Doubts About Detroit’s Ethanol Push

A front page story in today’s Financial Times, “Foreign carmakers doubt Detroit’s ethanol,” report on a split of opinon within the auto industry as to which technology to pursue to reduce carbon emissions. US automakers are keenly promoting E85, which is a mixture of 85% ethanol and 15% gasoline; foreign companies are investing in diesel, electric, and hybrids.

This is a more serious issue than it might seem. Any new technology requires new infrastructure. For E85 to be viable, there will need to be enough stations offering the fuel; similarly, for diesel or electrical to succeed, there needs to be either enough of the right sort of pumps or recharging spots.

The danger, of course, is with profliferating technologies, you will see only half-successful implementation of several types of infrastructure, none becoming widespread enough to be satisfactory to a mass market (there is presumably some people who are sufficiently concerned about the environment to be willing to inconvenience themselves a bit, but the size of that cohort is unknown).

One also has to wonder if the ethanol push is another sign of Detroit’s self-destructive prefernce for expediency. Ethanol permits the continued use of internal combustion engines (although the mention of warranties in the article suggests that ethanol has uncertain effects on engines over the long term). Recall that American car manufacturers have done a particularly good job of keeping our fuel efficiency requirements considerably below those of most of the rest of the world. The result? US cars don’t sell overseas. The industry’s lobbying success has damaged its market position by permitting the big three to be technology laggards.

And, of course, there is the cynical appeal of buying American corn to help the environment. And that might have an indirect benefit. Making corn expensive will also make high fructose corn syrup, beef, and other corn-fed meats more costly. Ethanol might actually give us the unhealthy food tax that some people have joked about but no one would dare implement.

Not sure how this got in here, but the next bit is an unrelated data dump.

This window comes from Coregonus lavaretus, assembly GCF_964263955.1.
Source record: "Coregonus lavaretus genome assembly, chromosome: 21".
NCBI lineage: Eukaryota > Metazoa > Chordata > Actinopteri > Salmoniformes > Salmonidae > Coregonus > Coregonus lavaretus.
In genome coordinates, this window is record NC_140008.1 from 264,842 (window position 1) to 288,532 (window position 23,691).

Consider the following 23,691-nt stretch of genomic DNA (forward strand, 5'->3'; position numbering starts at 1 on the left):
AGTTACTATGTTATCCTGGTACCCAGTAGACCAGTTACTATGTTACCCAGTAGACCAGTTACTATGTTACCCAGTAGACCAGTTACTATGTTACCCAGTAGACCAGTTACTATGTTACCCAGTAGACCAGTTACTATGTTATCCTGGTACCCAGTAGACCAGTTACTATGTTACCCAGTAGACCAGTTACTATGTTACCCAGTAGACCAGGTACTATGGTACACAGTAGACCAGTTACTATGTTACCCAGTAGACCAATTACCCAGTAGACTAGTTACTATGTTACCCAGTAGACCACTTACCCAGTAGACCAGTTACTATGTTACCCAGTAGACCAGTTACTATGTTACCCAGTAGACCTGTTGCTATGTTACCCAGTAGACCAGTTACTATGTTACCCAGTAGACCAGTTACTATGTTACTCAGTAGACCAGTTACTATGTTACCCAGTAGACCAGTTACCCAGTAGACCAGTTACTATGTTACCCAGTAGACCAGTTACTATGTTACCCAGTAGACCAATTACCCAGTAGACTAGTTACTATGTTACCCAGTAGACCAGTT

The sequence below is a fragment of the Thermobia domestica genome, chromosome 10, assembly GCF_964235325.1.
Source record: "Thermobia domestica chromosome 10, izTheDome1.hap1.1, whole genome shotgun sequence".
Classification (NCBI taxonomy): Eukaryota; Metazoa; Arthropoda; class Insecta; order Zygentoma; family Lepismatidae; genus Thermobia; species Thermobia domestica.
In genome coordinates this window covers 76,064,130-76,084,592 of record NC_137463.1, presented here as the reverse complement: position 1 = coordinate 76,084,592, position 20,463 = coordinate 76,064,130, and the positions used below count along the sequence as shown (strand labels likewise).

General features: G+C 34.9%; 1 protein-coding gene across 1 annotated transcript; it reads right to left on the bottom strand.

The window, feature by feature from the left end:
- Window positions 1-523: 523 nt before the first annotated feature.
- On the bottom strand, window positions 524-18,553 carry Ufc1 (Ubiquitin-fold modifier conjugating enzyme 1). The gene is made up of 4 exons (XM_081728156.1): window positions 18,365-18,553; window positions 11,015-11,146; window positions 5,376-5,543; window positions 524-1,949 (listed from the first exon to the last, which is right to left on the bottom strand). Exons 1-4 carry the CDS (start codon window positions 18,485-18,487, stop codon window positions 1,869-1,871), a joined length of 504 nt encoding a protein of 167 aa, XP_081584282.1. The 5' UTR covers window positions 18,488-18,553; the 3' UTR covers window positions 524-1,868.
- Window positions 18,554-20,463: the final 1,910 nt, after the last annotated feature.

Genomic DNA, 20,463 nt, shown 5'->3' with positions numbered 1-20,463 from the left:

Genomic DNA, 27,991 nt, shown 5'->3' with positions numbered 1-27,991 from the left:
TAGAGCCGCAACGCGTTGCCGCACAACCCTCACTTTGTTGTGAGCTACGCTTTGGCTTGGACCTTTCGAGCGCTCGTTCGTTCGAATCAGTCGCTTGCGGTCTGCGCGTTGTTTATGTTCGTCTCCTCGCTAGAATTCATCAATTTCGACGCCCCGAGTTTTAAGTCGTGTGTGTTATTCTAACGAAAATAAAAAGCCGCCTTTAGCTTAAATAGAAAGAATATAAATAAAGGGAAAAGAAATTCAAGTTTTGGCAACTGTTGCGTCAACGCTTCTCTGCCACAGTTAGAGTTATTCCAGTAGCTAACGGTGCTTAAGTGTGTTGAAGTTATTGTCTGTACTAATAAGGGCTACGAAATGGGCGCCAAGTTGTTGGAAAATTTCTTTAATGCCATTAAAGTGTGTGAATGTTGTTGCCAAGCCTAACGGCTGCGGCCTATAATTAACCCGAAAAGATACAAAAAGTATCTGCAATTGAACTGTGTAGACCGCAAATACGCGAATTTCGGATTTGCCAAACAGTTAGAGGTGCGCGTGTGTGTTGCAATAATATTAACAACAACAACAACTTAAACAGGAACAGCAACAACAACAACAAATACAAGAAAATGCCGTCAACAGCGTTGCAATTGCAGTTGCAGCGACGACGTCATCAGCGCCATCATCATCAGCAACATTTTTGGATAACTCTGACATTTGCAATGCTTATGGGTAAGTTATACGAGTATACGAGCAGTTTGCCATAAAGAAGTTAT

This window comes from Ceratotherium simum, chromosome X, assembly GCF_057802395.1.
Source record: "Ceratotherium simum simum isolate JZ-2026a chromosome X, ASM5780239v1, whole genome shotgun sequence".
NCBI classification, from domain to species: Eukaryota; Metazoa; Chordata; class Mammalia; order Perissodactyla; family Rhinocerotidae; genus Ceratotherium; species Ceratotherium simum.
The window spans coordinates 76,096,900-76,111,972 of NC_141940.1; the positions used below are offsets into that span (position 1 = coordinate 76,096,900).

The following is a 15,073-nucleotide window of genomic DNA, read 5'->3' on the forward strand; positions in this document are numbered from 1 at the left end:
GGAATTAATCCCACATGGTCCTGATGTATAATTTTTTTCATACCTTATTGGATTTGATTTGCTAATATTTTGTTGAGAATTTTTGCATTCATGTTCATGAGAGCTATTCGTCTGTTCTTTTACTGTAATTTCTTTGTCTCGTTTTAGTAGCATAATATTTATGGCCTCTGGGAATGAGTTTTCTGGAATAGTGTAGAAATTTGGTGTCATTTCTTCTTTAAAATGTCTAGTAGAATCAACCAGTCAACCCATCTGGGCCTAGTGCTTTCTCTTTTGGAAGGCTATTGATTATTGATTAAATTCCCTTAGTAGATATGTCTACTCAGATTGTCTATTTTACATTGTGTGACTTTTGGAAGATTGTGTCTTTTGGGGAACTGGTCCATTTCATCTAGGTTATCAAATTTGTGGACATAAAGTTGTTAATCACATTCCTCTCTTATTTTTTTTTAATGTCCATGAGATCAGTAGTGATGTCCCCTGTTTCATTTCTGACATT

From the Financial Times:

Asian and European carmakers in the US have expressed doubts about their Detroit-based rivals’ aggressive push to use ethanol instead of imported oil.

General Motors, Ford Motor and DaimlerChrysler’s Chrysler division are in the forefront of a campaign for wider acceptance of E85, a mixture of 85 per cent ethanol and 15 per cent petrol. They have already put several million “flex-fuel” vehicles capable of running on either E85 or petrol on the road.

But Mike Stanton, president of the Association of International Automobile Manufacturers, said that his members were “skittish” about E85. “We have not endorsed it as fully as the domestic companies have,” Mr Stanton said in an interview. The association’s members include the three major Japanese carmakers – Toyota, Honda and Nissan – as well as Renault of France and several other European manufacturers.

E85’s proponents see ethanol, made from corn and other vegetable material, as a quick way of reducing oil imports. The federal government has thrown its weight behind ethanol with a 51 cent-per-gallon subsidy.

On the other hand, critics blame the E85 drive for pushing up food prices, and point to significant obstacles to wider acceptance. For instance, only 1,100 out of 170,000 US filling stations sell E85.

Oil companies have so far been reluctant to promote E85, and questions have been raised about the impact of ethanol on vehicle warranties. With consumers yet to show a clear-cut preference for any alternative-fuel technology, both domestic and foreign carmakers have hesitated to put all their eggs in one basket.

Several foreign carmakers produce E85 vehicles, or have plans to do so. But Mr Stanton said these initiatives were largely based on a fear that “we’ve got a train in front of us”.

A Nissan official added that even though his company’s Armada sport-utility vehicle and Titan pick-up truck can run on E85, “we are more enthusiastic about diesel and electric”.

Several European carmakers, notably Volkswagen, DaimlerChrysler’s Mercedes division and BMW, plan to launch new “clean” diesel models in the US over the next year or two in the hope of overcoming Americans’ long aversion to diesel.

The Detroit-based companies are conducting research into electric vehicles, hybrid petrol-electric vehicles and fuel-cells, but have given most prominence to E85, especially in farm states where loyalty to their vehicles remains strong.

Ford sent letters to 29,000 owners of its flex-fuel vehicles in Missouri last month helping them to locate E85 stations. GM has agreed to promote 40 E85 stations to be built this year in Colorado.

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